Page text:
I always work better with concrete names, so I will make up a few branches. Let's say you are building a blog web application. What you call "featurea" I will call "blog_posts". What you call "featureb" I will call "comments".
I'm going to assume the git commands that were executed were roughly:
git checkout dev
git merge blog_posts
git checkout blog_posts
git checkout -b comments
As of merging blog_posts into dev you could potentially create a merge commit in dev that does not exist in blog_posts if you have not merged the latest from dev into blog_posts. Upon creating the comments branch it will point to the tip of blog_posts, which would not contain the merge commit. So yes, it does matter which branch you create the new branch from, however...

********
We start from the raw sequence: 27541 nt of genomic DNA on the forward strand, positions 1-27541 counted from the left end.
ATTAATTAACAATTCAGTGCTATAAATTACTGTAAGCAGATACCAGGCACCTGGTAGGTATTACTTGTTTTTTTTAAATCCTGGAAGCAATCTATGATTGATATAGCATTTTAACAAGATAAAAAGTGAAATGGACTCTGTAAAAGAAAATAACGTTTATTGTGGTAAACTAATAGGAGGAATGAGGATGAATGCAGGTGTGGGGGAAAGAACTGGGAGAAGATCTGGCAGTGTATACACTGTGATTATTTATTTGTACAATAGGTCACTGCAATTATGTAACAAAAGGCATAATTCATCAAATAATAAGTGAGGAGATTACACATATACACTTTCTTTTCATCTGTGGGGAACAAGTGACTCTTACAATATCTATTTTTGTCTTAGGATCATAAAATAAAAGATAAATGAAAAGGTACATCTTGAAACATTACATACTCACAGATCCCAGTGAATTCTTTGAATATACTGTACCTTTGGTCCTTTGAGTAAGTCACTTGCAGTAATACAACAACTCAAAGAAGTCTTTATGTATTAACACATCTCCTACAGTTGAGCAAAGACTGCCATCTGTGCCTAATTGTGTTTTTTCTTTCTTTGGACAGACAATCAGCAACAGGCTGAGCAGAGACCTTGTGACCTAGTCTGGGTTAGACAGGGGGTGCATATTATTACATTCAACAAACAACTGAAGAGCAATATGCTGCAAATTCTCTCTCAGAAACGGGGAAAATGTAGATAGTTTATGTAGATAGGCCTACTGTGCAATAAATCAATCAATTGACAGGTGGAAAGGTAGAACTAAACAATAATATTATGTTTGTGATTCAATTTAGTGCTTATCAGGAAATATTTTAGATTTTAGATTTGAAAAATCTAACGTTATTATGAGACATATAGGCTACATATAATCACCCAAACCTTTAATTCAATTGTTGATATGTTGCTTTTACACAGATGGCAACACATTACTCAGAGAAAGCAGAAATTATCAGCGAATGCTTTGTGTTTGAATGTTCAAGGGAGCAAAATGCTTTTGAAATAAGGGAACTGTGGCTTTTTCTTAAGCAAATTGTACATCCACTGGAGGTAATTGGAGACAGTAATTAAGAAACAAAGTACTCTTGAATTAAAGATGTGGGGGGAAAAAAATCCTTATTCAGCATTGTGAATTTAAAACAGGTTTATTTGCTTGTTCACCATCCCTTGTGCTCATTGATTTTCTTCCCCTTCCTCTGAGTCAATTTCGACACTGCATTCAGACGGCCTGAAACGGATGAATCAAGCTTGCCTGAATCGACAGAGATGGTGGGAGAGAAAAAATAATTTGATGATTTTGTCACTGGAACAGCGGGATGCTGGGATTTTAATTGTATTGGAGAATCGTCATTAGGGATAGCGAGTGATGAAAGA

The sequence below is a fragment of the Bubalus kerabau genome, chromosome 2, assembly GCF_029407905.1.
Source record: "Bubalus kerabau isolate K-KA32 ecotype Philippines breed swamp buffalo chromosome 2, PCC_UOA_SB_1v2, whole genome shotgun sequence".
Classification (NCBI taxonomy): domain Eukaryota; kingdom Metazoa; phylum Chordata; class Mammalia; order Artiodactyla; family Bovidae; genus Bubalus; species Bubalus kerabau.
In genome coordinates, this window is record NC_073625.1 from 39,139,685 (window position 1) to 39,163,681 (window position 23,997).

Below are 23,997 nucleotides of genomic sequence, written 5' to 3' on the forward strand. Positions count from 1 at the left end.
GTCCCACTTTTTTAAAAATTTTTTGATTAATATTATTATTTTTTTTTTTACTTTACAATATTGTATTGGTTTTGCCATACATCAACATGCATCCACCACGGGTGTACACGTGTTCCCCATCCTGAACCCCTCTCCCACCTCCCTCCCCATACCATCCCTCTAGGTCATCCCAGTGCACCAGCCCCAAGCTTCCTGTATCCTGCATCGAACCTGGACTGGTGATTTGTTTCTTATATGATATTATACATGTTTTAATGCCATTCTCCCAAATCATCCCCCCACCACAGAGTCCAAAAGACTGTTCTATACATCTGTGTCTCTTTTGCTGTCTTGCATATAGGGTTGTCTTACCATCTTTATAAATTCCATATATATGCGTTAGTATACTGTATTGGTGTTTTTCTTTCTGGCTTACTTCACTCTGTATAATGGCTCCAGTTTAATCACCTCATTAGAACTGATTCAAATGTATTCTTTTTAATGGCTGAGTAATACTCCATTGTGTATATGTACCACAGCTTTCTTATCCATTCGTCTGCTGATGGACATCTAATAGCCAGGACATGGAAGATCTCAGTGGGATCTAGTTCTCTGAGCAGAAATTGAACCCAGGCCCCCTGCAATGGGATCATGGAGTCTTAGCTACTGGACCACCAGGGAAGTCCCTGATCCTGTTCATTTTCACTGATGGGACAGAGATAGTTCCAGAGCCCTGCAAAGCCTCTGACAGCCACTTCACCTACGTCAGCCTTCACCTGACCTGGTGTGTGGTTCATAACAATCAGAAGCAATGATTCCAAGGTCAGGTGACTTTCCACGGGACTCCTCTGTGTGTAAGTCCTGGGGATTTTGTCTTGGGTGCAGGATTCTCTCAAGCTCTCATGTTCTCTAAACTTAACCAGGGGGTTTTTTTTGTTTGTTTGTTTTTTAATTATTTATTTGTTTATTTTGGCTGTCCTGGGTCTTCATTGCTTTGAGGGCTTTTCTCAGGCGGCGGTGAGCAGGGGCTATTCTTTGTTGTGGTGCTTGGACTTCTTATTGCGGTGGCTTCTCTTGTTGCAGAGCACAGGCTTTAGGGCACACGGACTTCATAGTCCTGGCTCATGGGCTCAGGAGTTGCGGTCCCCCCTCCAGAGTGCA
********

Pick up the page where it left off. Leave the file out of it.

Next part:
Don't worry too much about this. If you created the comments branch from blog_posts and meant to create it from dev, merging dev into the comments branch results in a fast forward merge if no commits were added to the comments branch.
If you added commits to the comments branch you can just merge dev into comments and move on with your life. If the comments branch has not been pushed yet, rebasing this branch on dev will rewrite the history of the comments branch to look as though it had been created from dev in the first place.
Even though it does matter which branch you create a new branch from, git allows you make corrections to the history of the branch prior to pushing it. Don't sweat this decision too much given the situation you described. The two branches don't seem like they have diverged that much, so the risk of totally screwing up the code base is minimal.